Walking clue #3: One foot slaps the ground
May reveal: Ruptured disk in back, possible stroke
Sometimes experts don't have to see you walk -- they can hear you coming down the hall. A condition called "foot slap" or "drop foot" is when your foot literally slaps the ground as you walk. "It's caused by muscle weakness of the anterior tibial muscle or the peroneal muscles," says podiatrist Jane E. Andersen, who has a practice in Chapel Hill, North Carolina, and is a past president of the American Association for Women Podiatrists.
A healthy stride starts with a heel strike, then the foot slowly lowers to the ground, then it lifts from the toe and slings back to your heel. But with drop foot, muscle control is lost and the foot can't return slowly to the ground. Instead, it "slaps" the ground.
"This could be a sign of a stroke or other neuromuscular event, or of compression of a nerve," Andersen says. A ruptured disk in the back is a common cause, since it can compress a nerve that travels down the leg. A rare cause of drop foot is simply crossing your legs, Andersen says, if the common peroneal nerve is disrupted from the pressure.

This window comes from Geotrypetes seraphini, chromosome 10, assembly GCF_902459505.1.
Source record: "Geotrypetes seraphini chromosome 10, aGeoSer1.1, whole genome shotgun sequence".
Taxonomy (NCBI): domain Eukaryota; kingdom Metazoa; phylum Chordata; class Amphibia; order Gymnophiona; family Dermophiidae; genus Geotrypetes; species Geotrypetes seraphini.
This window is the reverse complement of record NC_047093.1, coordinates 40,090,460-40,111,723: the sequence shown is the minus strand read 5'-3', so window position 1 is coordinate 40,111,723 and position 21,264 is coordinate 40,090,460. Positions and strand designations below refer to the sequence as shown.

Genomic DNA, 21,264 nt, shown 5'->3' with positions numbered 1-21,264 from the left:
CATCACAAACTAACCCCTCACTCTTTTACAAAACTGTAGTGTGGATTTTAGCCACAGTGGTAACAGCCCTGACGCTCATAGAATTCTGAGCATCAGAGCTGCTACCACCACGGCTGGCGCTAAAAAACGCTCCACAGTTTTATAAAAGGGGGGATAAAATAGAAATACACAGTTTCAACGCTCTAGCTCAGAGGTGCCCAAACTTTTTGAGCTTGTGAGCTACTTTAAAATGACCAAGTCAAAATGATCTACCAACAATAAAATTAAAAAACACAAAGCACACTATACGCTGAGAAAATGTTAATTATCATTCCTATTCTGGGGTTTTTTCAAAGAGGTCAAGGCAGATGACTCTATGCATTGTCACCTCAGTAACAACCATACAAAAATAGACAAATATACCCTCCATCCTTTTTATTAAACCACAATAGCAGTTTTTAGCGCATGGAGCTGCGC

More things your walk reveals about your health Walking clue #4: A confident stride (in a woman)
May reveal: Sexual satisfaction
Your stride and gait don't always indicate bad things. A study conducted in Belgium and Scotland, reported in the September, 2008, Journal of Sexual Medicine, found that a woman's walk can reveal her orgasmic ability. Women who have a fluid, energetic stride seem to be more likely to easily and often have vaginal orgasms, researchers said. They compared the gaits of women known to be orgasmic (defined as by penile intercourse, not direct clitoral stimulation) with those who were not.
What's the connection? The theory is that orgasms contribute to muscles that are neither flaccid nor locked. Result: a freer, easier stride, researchers found, as well as greater sexual confidence and better self-esteem.
Walking clue #5: A short stride
May reveal: Knee or hip degeneration
When the heel hits the ground at the beginning of a stride, the knee should be straight. If it's not, that can indicate a range-of-motion problem in which something is impairing the ability of the knee joint to move appropriately within the kneecap. "Degenerative changes in the knee sometimes need to be addressed by manual therapy to stretch out the tightness and improve that range of motion," Bailey says.
A similar cause of a short stride is lacking extension, or good range of motion, in the hip. By taking shorter steps, the walker doesn't have to extend as far. "Unfortunately, that compensation puts more stress on the back," Bailey says. "In older people, a big issue in the back is having enough space for the joints and nerves as it is. When you don't have a lot of hip extension, there's not a lot of room to play with, and it can cause back pain and neural issues, such as drop foot."